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Prudent precautions?

NRC defends beefed-up security for public meetings

BRATTLEBORO—The U.S. Nuclear Regulatory Commission estimates it paid $970 for the Brattleboro Police Department to assist with security at its open house and question-and-answer session regarding Vermont Yankee on April 30.

The money went for six officers and a supervising sergeant, said spokesperson Neil Sheehan.

NRC in-house security personnel and two firefighters also were detailed to the event, held at the Brattleboro Union High School.

The commission also paid $450 to have two firefighters on hand as “fire watchers,” said Chief Michael Bucossi.

“We’re not part of security, it’s more for fire protection,” Bucossi said.

The high school requires that events sponsored by outside groups pay for firefighters to attend. They enforce fire ordinances and monitor room capacity, said Bucossi.

The NRC, the federal agency charged with regulating the nuclear industry, holds open houses and question-and-answer events annually in communities hosting nuclear plants.

The April 30 session started with a protest a witness described as a Shut it Down affinity group’s “conga line” around the room. As the meeting started, protestors marched to the front of the room to stand behind the NRC panelists — a no-no in the NRC’s rulebook — and quote from a recent New York Times interview with former NRC Chairman Gregory B. Jaczko.

At that, the NRC panelists left the room and waited in the hallway until protestors finished their statement, which challenged assertions that nuclear power plants around the United States, and Vermont Yankee in particular, are safe.

During a similar public meeting in 2012, protestors briefly controlled the public meeting. NRC staff exited the meeting when protesters stood behind the panelists and shouted down the moderator. Some audience members darted through a fire door as NRC plain-clothed security moved to lock down the BUHS multi-purpose room.

According to Sheehan, the NRC security department coordinates with local police and fire departments to staff public meetings expected to have large attendance, or “high interest.”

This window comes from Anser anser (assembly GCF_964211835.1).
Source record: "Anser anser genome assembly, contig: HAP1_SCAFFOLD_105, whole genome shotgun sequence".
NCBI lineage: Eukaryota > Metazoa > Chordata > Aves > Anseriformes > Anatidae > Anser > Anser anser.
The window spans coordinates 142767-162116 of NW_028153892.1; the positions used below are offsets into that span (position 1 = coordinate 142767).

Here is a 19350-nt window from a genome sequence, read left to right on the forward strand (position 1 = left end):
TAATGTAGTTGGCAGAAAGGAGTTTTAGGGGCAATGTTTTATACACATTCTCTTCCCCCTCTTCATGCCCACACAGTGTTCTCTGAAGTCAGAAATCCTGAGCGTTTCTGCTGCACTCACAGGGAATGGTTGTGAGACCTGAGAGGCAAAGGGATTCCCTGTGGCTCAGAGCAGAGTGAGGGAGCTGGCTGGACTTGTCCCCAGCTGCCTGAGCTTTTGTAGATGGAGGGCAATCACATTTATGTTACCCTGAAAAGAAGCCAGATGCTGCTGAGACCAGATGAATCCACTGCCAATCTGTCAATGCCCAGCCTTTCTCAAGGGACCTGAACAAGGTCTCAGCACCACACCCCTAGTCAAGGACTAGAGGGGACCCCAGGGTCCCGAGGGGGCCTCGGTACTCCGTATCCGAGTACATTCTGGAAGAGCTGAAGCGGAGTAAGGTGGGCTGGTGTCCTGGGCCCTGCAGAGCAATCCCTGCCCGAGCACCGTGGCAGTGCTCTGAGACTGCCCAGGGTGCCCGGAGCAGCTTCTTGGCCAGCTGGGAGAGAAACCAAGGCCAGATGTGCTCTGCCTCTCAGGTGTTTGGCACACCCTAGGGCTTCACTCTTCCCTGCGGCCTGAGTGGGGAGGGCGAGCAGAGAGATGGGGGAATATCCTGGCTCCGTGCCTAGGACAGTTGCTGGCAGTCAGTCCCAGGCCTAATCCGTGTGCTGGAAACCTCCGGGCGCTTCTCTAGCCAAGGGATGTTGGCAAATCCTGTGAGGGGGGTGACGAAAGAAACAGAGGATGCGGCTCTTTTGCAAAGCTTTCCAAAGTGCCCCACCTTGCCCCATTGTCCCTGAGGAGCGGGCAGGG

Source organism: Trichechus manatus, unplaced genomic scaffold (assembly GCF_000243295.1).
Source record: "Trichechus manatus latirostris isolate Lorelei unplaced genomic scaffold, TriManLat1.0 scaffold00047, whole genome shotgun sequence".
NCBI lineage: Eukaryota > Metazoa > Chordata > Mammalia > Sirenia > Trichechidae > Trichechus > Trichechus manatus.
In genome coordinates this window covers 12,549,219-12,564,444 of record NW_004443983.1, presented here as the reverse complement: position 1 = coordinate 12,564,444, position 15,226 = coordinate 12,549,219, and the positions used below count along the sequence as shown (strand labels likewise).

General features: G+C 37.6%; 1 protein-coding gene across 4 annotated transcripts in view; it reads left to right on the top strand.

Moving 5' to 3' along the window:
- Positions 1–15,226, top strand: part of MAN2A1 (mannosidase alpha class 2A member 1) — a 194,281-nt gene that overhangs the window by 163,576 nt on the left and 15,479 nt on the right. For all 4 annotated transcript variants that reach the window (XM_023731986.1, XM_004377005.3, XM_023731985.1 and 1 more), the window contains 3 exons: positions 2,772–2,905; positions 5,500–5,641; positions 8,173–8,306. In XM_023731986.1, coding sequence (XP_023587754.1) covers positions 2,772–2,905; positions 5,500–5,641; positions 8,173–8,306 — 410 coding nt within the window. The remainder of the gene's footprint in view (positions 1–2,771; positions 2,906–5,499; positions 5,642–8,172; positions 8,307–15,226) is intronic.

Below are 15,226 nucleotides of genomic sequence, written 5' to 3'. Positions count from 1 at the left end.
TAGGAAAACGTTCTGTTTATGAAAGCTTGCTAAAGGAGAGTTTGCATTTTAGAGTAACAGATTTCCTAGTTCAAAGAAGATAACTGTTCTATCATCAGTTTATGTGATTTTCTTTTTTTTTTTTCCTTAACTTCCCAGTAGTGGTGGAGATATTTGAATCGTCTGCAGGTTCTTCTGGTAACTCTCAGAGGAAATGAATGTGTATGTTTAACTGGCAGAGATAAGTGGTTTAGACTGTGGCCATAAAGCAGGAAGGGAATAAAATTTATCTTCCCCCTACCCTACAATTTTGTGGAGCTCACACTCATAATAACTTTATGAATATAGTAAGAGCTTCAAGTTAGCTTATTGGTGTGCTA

Public meetings near Vernon’s Vermont Yankee, the 41-year-old 650 megawatt nuclear plant owned by Entergy Corp., are not the only meetings requiring security.

According to Sheehan, the NRC calls in security for other meetings near plants, such as near Entergy’s Indian Point Energy Center in Buchanan, N.Y., and Exelon’s Oyster Creek Generating Station in Forked River, N.J.

Sheehan said he did not have averages for the number of local police and fire personnel at public meetings. Each meeting is different with different needs, he said.

“We believe it’s prudent to have a security presence that is reflective of the size of attendance,” he said.

Sheehan said the NRC felt the security presence at public meetings is “prudent” in a “post-9/11” and “post-Boston Marathon” [bombings] culture.

“We’re doing this for the sake of the NRC staff and members of the public,” said Sheehan.

According to Sheehan, Brattleboro meetings warrant this security concern also in the wake of a 2009 anti-nuclear protest, in which a protester threw compost — or “spent food,” as she called it — at NRC staff.

Sheehan said he did not know of any staff members being hurt physically at a meeting in Brattleboro, adding that the commission tries to keep the security presence visible, but unobtrusive, for members of the public attending the meetings.

The security presence is not intended to intimidate audience members, said Sheehan. He added that the commission encourages and welcomes public participation.

Calls to the Brattleboro police were not returned by press time.

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Originally published in The Commons issue #202 (Wednesday, May 8, 2013).

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